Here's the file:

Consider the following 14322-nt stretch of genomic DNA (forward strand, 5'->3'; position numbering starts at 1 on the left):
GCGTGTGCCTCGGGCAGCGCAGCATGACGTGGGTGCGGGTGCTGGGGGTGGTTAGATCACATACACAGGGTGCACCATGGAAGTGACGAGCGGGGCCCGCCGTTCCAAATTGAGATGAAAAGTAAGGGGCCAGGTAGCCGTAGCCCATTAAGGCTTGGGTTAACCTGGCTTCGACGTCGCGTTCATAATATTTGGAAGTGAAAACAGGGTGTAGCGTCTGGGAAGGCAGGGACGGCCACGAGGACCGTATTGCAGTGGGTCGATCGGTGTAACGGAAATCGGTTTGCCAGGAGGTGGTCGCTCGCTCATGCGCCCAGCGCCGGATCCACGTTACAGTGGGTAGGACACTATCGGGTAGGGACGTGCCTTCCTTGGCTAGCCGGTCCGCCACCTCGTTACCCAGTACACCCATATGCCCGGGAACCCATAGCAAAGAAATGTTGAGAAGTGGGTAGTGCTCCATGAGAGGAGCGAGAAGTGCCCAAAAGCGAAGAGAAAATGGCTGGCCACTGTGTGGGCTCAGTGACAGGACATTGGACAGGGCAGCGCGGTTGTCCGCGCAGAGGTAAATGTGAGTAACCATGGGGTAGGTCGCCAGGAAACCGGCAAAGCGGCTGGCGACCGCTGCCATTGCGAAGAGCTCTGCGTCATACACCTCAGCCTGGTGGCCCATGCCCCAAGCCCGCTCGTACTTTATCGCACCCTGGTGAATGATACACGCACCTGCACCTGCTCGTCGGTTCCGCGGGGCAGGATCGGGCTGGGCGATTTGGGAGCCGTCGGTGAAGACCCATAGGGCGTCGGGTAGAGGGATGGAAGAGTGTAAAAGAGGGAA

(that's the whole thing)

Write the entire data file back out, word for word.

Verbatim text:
Consider the following 14322-nt stretch of genomic DNA (forward strand, 5'->3'; position numbering starts at 1 on the left):
GCGTGTGCCTCGGGCAGCGCAGCATGACGTGGGTGCGGGTGCTGGGGGTGGTTAGATCACATACACAGGGTGCACCATGGAAGTGACGAGCGGGGCCCGCCGTTCCAAATTGAGATGAAAAGTAAGGGGCCAGGTAGCCGTAGCCCATTAAGGCTTGGGTTAACCTGGCTTCGACGTCGCGTTCATAATATTTGGAAGTGAAAACAGGGTGTAGCGTCTGGGAAGGCAGGGACGGCCACGAGGACCGTATTGCAGTGGGTCGATCGGTGTAACGGAAATCGGTTTGCCAGGAGGTGGTCGCTCGCTCATGCGCCCAGCGCCGGATCCACGTTACAGTGGGTAGGACACTATCGGGTAGGGACGTGCCTTCCTTGGCTAGCCGGTCCGCCACCTCGTTACCCAGTACACCCATATGCCCGGGAACCCATAGCAAAGAAATGTTGAGAAGTGGGTAGTGCTCCATGAGAGGAGCGAGAAGTGCCCAAAAGCGAAGAGAAAATGGCTGGCCACTGTGTGGGCTCAGTGACAGGACATTGGACAGGGCAGCGCGGTTGTCCGCGCAGAGGTAAATGTGAGTAACCATGGGGTAGGTCGCCAGGAAACCGGCAAAGCGGCTGGCGACCGCTGCCATTGCGAAGAGCTCTGCGTCATACACCTCAGCCTGGTGGCCCATGCCCCAAGCCCGCTCGTACTTTATCGCACCCTGGTGAATGATACACGCACCTGCACCTGCTCGTCGGTTCCGCGGGGCAGGATCGGGCTGGGCGATTTGGGAGCCGTCGGTGAAGACCCATAGGGCGTCGGGTAGAGGGATGGAAGAGTGTAAAAGAGGGAA